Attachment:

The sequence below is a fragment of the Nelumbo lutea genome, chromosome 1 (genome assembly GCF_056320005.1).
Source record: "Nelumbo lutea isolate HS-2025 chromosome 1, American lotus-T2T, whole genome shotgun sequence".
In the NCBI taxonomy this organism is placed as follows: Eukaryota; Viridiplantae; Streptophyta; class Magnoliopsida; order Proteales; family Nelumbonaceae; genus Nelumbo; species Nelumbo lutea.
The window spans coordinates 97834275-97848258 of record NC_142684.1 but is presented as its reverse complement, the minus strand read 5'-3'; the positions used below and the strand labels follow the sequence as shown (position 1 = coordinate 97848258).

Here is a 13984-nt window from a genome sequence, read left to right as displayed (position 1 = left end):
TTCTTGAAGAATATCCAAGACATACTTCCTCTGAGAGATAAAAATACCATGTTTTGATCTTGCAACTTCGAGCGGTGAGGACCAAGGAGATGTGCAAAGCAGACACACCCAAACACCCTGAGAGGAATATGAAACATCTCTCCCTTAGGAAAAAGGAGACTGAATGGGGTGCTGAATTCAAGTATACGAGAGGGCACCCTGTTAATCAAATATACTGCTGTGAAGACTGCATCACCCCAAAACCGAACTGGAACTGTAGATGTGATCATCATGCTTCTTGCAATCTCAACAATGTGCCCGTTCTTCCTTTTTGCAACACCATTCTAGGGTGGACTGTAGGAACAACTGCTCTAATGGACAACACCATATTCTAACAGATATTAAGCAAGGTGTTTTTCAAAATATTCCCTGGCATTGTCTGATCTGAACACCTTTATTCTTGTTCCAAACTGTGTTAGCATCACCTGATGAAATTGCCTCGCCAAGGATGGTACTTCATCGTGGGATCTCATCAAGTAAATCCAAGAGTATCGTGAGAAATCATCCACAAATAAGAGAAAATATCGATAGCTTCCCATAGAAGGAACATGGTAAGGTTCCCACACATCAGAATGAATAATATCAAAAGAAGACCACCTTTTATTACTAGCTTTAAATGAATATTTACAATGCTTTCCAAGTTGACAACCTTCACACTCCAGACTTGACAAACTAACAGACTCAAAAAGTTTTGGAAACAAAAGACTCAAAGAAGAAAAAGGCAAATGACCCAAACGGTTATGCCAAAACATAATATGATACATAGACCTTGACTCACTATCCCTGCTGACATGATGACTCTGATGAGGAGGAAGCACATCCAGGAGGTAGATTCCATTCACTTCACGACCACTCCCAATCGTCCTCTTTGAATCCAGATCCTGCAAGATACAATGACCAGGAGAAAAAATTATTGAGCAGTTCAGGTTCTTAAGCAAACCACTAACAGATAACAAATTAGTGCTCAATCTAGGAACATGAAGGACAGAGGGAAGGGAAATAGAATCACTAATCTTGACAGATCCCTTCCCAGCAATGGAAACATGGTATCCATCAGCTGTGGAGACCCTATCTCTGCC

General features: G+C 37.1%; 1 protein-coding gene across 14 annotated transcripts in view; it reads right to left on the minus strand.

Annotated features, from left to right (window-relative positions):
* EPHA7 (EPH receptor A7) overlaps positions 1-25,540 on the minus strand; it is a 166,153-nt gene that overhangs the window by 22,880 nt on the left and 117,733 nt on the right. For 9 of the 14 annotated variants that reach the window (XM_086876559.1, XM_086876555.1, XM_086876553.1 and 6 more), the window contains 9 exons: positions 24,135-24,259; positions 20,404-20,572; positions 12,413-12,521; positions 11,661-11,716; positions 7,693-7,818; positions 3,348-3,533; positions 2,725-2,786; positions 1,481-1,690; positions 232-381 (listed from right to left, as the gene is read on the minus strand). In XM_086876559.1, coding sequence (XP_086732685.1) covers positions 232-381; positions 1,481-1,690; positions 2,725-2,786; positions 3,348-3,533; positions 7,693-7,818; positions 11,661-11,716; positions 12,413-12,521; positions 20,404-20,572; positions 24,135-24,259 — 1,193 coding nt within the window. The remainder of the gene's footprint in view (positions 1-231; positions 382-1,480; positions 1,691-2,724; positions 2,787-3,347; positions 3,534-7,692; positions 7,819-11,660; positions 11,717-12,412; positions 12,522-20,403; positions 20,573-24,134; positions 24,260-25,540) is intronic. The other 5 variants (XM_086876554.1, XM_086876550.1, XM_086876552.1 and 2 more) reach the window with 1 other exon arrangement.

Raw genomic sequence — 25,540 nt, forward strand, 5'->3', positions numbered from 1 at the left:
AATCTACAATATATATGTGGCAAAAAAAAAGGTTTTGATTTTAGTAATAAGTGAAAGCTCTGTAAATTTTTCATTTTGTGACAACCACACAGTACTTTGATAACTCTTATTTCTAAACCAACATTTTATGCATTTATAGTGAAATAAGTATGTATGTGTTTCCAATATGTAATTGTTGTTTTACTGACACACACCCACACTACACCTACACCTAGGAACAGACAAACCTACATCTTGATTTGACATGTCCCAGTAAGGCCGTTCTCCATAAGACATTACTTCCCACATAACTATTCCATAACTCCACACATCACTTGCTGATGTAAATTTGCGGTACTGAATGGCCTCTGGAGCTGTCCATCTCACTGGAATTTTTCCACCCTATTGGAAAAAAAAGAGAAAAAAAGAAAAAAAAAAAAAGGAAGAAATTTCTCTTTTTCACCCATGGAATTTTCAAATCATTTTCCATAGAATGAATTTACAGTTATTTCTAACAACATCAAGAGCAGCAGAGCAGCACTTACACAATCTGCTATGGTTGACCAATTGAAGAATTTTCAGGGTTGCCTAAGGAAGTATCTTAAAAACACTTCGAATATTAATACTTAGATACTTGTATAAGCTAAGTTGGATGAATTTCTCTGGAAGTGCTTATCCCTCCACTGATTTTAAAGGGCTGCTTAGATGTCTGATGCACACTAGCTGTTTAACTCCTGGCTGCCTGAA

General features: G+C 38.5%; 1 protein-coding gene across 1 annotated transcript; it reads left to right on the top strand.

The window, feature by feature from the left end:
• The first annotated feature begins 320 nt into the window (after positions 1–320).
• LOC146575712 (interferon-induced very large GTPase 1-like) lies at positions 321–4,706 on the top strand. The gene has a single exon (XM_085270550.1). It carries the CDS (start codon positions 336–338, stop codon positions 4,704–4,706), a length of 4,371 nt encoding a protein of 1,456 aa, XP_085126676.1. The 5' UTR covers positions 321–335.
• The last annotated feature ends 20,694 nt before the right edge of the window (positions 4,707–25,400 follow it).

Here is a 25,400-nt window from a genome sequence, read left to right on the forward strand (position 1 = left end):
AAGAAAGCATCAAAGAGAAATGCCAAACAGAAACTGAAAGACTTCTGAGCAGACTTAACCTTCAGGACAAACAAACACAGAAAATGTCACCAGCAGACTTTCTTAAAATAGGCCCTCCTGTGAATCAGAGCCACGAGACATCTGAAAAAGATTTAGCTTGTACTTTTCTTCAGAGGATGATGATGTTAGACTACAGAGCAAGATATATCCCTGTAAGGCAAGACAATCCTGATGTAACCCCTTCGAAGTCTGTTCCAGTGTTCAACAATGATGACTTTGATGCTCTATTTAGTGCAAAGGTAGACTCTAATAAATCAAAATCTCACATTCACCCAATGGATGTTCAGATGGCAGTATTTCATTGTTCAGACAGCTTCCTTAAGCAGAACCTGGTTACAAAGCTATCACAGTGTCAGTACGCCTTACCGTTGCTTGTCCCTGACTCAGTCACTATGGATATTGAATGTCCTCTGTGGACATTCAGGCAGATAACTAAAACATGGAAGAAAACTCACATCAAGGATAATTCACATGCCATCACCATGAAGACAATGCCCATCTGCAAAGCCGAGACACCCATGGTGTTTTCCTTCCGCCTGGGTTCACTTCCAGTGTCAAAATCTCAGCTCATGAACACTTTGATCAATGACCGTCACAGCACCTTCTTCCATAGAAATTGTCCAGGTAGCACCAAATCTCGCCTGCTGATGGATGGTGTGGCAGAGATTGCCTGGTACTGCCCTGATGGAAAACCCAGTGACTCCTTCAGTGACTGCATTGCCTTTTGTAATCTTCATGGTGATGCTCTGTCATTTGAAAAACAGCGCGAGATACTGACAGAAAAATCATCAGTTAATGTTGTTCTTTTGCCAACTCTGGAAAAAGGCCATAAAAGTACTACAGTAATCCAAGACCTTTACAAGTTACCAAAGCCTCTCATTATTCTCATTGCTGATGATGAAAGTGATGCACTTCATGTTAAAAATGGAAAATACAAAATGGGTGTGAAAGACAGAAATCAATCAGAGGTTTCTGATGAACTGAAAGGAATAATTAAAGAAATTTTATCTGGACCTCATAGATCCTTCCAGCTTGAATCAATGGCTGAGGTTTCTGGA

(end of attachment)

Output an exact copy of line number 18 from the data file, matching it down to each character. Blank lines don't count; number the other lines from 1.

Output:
AAGAAAGCATCAAAGAGAAATGCCAAACAGAAACTGAAAGACTTCTGAGCAGACTTAACCTTCAGGACAAACAAACACAGAAAATGTCACCAGCAGACTTTCTTAAAATAGGCCCTCCTGTGAATCAGAGCCACGAGACATCTGAAAAAGATTTAGCTTGTACTTTTCTTCAGAGGATGATGATGTTAGACTACAGAGCAAGATATATCCCTGTAAGGCAAGACAATCCTGATGTAACCCCTTCGAAGTCTGTTCCAGTGTTCAACAATGATGACTTTGATGCTCTATTTAGTGCAAAGGTAGACTCTAATAAATCAAAATCTCACATTCACCCAATGGATGTTCAGATGGCAGTATTTCATTGTTCAGACAGCTTCCTTAAGCAGAACCTGGTTACAAAGCTATCACAGTGTCAGTACGCCTTACCGTTGCTTGTCCCTGACTCAGTCACTATGGATATTGAATGTCCTCTGTGGACATTCAGGCAGATAACTAAAACATGGAAGAAAACTCACATCAAGGATAATTCACATGCCATCACCATGAAGACAATGCCCATCTGCAAAGCCGAGACACCCATGGTGTTTTCCTTCCGCCTGGGTTCACTTCCAGTGTCAAAATCTCAGCTCATGAACACTTTGATCAATGACCGTCACAGCACCTTCTTCCATAGAAATTGTCCAGGTAGCACCAAATCTCGCCTGCTGATGGATGGTGTGGCAGAGATTGCCTGGTACTGCCCTGATGGAAAACCCAGTGACTCCTTCAGTGACTGCATTGCCTTTTGTAATCTTCATGGTGATGCTCTGTCATTTGAAAAACAGCGCGAGATACTGACAGAAAAATCATCAGTTAATGTTGTTCTTTTGCCAACTCTGGAAAAAGGCCATAAAAGTACTACAGTAATCCAAGACCTTTACAAGTTACCAAAGCCTCTCATTATTCTCATTGCTGATGATGAAAGTGATGCACTTCATGTTAAAAATGGAAAATACAAAATGGGTGTGAAAGACAGAAATCAATCAGAGGTTTCTGATGAACTGAAAGGAATAATTAAAGAAATTTTATCTGGACCTCATAGATCCTTCCAGCTTGAATCAATGGCTGAGGTTTCTGGA